Tuesday, May 11, 2010

Hi, folks. I have decided to take a hiatus from writing this blog for a while so that I can immerse myself in my yoga practice and in larger scale writing projects, including some that link feminism and yoga. Thank you for following my blog; I truly appreciate it. But in the interest of balance, I am going to let it go for a while.

Wishing you all a balanced and joyful summer. Be well,

Sunday, February 21, 2010

Recharging with Todd Norian Workshops

I am spending the weekend in therapeutic intensive workshops with Todd Norian, an insightful Anusara teacher who is visiting my home town of St. Paul, Minnesota. He came in the nick of time, when I was in greater need of revitalization than I had realized. As I sit in the workshops, I am drinking up the inspiration and information like a woman who forgot to bring her water bottle on a long hike. It feels deeply nourishing.

Of course, I recharge on my yoga mat each time I practice, and with my friends each time I reconnect with them. But it has been a hectic semester crunch, when more and more tasks are thrown on my plate, more budget cuts threaten the Women’s Studies Program in which I teach, and stress and anxiety permeate many of the students and faculty with whom I work. I feel like I have been able to remain level but not soar, stay steady but not access the deep joy that allows me to open and thrive.

So participating in twelve hours of intensive Anusara workshops this weekend is more invigorating than the breath of spring that is beginning to infuse the Minnesota air. I drink in Todd’s energy and humor, supported in the laughter and warmth of the other participants. I refill the wellspring of knowledge, learning how to help people with knee, shoulder, or hip injuries. As my knowledge deepens, so does my joy.

Though it may seem, to some, like work to allocate my weekend to workshops, the time is spent reconnecting to the energy that allows me to center and thrive. It doesn’t just quench my thirst, it nourishes me and surrounds me with the intrinsic goodness that clarifies how I want to be in the world. As Todd reminded us, the Tantric philosophy of Anusara reminds us that joy is our birthright, and that “life is not a problem to be solved but rather an experience to be savored.”

Wednesday, February 17, 2010

Will Somebody Please Hand Me My Feet?

One of my students blurted this out as we went into bow pose. Her inadvertent exclamation had the rest of the class rolling in laughter. We could commiserate with the way that certain yoga poses seem out of our reach when we are first introduced to them. But with both practice and proper alignment technique, many of the poses are much more doable than we might think.

Of course, the laughter is what really opens our hearts to possibility. When we dedicate ourselves to our practice and our values but don’t take ourselves or life too seriously, we are often able to delve into our potential. We can take more risks, accept the results without judgment, and embrace the supportive atmosphere as other join in.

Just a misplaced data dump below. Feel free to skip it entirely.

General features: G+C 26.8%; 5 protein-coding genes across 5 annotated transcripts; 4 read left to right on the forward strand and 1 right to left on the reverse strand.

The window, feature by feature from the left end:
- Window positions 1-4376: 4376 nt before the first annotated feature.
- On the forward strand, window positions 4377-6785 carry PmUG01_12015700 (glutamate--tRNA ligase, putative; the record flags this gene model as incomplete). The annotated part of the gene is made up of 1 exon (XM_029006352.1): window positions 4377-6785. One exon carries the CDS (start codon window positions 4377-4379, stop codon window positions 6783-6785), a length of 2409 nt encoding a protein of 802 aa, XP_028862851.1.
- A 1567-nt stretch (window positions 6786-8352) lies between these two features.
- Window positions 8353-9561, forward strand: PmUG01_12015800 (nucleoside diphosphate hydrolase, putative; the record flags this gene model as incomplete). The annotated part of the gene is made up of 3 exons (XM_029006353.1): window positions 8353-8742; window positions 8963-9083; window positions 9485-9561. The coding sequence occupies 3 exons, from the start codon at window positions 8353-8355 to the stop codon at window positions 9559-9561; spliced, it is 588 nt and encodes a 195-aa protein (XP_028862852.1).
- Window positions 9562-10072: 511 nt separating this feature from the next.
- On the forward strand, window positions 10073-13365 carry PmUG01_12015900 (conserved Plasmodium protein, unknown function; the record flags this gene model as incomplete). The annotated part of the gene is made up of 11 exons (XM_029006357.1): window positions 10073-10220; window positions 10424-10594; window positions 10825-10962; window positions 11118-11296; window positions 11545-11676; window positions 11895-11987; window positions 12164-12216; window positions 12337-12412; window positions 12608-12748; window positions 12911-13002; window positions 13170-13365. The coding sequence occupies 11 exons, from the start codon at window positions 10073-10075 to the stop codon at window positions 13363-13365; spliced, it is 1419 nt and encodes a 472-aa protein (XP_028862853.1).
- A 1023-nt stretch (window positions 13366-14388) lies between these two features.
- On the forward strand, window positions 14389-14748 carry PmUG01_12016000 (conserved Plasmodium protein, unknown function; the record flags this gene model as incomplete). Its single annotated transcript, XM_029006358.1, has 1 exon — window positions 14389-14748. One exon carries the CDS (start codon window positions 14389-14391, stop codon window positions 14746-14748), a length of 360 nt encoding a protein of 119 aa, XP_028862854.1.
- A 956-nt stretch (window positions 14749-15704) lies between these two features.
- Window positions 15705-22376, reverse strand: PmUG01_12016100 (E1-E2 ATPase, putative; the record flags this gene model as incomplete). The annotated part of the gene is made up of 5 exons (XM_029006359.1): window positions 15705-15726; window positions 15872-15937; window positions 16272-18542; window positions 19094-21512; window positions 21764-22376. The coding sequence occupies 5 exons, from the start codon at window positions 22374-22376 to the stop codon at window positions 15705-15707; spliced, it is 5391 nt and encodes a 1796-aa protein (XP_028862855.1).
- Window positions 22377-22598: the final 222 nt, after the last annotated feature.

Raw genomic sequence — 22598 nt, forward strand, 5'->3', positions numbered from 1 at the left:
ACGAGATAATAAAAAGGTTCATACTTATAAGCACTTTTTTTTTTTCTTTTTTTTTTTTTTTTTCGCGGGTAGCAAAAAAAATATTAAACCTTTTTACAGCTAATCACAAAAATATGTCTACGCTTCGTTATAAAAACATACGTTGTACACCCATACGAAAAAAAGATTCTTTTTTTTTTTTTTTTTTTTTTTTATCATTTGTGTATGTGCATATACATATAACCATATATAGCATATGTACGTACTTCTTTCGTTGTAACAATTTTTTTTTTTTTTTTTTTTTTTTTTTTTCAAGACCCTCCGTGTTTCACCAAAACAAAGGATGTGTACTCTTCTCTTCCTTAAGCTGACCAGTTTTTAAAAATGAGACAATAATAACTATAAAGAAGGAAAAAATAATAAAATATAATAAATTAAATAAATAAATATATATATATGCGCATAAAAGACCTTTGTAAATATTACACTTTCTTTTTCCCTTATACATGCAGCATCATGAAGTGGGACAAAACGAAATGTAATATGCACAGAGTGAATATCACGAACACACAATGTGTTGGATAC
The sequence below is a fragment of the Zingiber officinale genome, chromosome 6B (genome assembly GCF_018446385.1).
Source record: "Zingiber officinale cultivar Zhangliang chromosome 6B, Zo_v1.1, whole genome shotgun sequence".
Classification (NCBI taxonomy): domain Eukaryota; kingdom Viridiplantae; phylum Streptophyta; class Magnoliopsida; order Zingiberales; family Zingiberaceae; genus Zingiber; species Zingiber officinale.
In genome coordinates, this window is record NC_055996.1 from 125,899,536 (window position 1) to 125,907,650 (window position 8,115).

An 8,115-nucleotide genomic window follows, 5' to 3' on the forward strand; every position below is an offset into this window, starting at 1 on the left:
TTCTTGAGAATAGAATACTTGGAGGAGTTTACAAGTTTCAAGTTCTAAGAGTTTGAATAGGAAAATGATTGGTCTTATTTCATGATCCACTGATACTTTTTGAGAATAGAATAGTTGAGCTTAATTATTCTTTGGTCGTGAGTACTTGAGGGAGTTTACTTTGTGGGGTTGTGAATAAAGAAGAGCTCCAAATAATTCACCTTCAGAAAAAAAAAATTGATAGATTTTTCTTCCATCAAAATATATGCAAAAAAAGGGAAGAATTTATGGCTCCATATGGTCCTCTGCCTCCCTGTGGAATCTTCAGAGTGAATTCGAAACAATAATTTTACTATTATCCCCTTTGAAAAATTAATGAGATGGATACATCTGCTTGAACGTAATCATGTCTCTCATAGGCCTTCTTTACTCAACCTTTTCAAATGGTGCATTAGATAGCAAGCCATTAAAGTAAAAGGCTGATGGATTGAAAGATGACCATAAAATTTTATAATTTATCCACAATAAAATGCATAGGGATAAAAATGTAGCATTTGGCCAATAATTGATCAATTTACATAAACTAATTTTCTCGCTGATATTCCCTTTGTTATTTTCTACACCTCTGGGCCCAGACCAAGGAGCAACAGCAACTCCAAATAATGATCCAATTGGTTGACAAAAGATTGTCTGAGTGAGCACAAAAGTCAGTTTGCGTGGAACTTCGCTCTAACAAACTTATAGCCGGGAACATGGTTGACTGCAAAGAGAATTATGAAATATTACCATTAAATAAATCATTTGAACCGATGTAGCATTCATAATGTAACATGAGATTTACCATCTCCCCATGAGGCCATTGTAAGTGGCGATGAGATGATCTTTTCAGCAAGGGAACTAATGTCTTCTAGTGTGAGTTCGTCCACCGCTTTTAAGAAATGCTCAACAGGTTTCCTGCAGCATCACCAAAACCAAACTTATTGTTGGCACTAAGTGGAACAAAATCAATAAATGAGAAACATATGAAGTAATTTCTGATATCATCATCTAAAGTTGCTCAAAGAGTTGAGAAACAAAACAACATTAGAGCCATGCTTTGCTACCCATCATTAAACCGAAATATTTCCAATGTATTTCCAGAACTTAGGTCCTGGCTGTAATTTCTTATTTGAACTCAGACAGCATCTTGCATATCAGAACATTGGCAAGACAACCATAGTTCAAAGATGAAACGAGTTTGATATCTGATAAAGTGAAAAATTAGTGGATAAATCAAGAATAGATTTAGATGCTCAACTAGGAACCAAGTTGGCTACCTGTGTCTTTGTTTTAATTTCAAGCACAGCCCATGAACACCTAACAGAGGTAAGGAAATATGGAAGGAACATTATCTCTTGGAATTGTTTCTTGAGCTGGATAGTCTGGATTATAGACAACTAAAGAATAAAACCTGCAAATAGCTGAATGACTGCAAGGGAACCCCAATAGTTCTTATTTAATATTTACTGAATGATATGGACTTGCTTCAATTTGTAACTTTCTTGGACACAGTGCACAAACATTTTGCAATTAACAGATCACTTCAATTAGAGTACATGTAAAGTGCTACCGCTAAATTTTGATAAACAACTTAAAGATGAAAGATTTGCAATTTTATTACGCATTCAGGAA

Anusara Yoga starts with the premise of internal goodness in each and every one of us. That belief creates a gentleness and warmth that can support us when our patterns or our limitations arise. Such aspects of ourselves and others are not “flaws,” but are rather part of the divine nature of being human. When can learn to laugh as we grope around for our feet in bow pose, we will often find that our heart blossoms when we lift our legs, feet, and heart up to extend into the pose.

Tuesday, February 9, 2010

A Feminist Yogini?

As I was teaching my yoga class this week, I realized a seeming paradox in two key realms of my life: my Women’s Studies and my yoga worlds. In the latter, I teach about being non-judgementally present with what is. But how does that sit with feminist activist efforts to produce social transformation?

Dukkha, or suffering, yogic philosophy teaches us, comes from not accepting reality as it is. The human tendency is to either try to force things to be as we want them to be (craving or clinging) or to try to avoid things we do not like (aversion). On our mats, we have the opportunity to cultivate a witness to how things are. We can learn to accept reality as it is, without judgement, and notice our patterns.

But as a feminist, I am not accustomed to accepting things as they are. When social inequality exists, my tendency is to want to change it. And yet, even in feminism, an accurate view of the present reality is an important first step. We have to understand how oppression works, and who suffers from it, in order to figure out how to change it. We also have to understand how larger structural patterns operate in order to determine effective strategies for change.

Similarly, yoga does not teach us to mindlessly accept a reality that isn’t good for us. We first have to cut through our delusions to see clearly. Then, we can make more life affirming choices about our actions.

Perhaps they are not so different after all.

Wednesday, February 3, 2010

But How Will We Look?!

Our yoga mats can be the place where we reclaim the authenticity of our internal experiences and resist the influence of negative outer perceptions. I think of this idea every time I give my yoga students instructions to feel their way into Downward Dog. “Bend your knees,” I suggest, “and stick your sitz bones way up in the air. Get a really long spinal stretch. Then from the back of your thighs, straighten your legs, keeping that delicious length in your spine.”

Every time I say this, I find myself noticing how odd it is to tell a group of mostly women to stick their buts in the air. It’s a bit counterintuitive to ask women to stick out our sitz bones, when we are taught to be so self-conscious and worried about whether we have the perfect body.

And yet, letting go of self-consciousness on our mats paves the way for doing so off our mats. Once we give ourselves over to our own practice, we can become much more concerned with what we are feeling than what others are thinking. How incredibly freeing.